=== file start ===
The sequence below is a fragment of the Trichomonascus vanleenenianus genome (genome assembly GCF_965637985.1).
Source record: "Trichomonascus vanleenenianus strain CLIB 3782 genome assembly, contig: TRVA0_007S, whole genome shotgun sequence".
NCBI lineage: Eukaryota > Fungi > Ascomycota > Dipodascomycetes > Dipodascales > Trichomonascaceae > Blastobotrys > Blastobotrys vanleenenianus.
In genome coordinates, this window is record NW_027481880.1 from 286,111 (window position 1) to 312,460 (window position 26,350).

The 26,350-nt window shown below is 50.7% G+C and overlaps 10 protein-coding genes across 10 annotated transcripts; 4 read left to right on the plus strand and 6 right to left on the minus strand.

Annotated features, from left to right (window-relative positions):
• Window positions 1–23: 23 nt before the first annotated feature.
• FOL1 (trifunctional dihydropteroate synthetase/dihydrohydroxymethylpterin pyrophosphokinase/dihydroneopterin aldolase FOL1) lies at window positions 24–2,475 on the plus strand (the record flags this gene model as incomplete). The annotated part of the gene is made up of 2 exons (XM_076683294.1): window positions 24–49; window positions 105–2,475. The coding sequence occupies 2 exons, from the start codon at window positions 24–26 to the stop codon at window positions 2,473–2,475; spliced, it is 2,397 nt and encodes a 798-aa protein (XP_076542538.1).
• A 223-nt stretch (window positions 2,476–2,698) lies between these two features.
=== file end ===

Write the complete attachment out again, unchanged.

The sequence below is a fragment of the Trichomonascus vanleenenianus genome (genome assembly GCF_965637985.1).
Source record: "Trichomonascus vanleenenianus strain CLIB 3782 genome assembly, contig: TRVA0_007S, whole genome shotgun sequence".
NCBI lineage: Eukaryota > Fungi > Ascomycota > Dipodascomycetes > Dipodascales > Trichomonascaceae > Blastobotrys > Blastobotrys vanleenenianus.
In genome coordinates, this window is record NW_027481880.1 from 286,111 (window position 1) to 312,460 (window position 26,350).

The 26,350-nt window shown below is 50.7% G+C and overlaps 10 protein-coding genes across 10 annotated transcripts; 4 read left to right on the plus strand and 6 right to left on the minus strand.

Annotated features, from left to right (window-relative positions):
• Window positions 1–23: 23 nt before the first annotated feature.
• FOL1 (trifunctional dihydropteroate synthetase/dihydrohydroxymethylpterin pyrophosphokinase/dihydroneopterin aldolase FOL1) lies at window positions 24–2,475 on the plus strand (the record flags this gene model as incomplete). The annotated part of the gene is made up of 2 exons (XM_076683294.1): window positions 24–49; window positions 105–2,475. The coding sequence occupies 2 exons, from the start codon at window positions 24–26 to the stop codon at window positions 2,473–2,475; spliced, it is 2,397 nt and encodes a 798-aa protein (XP_076542538.1).
• A 223-nt stretch (window positions 2,476–2,698) lies between these two features.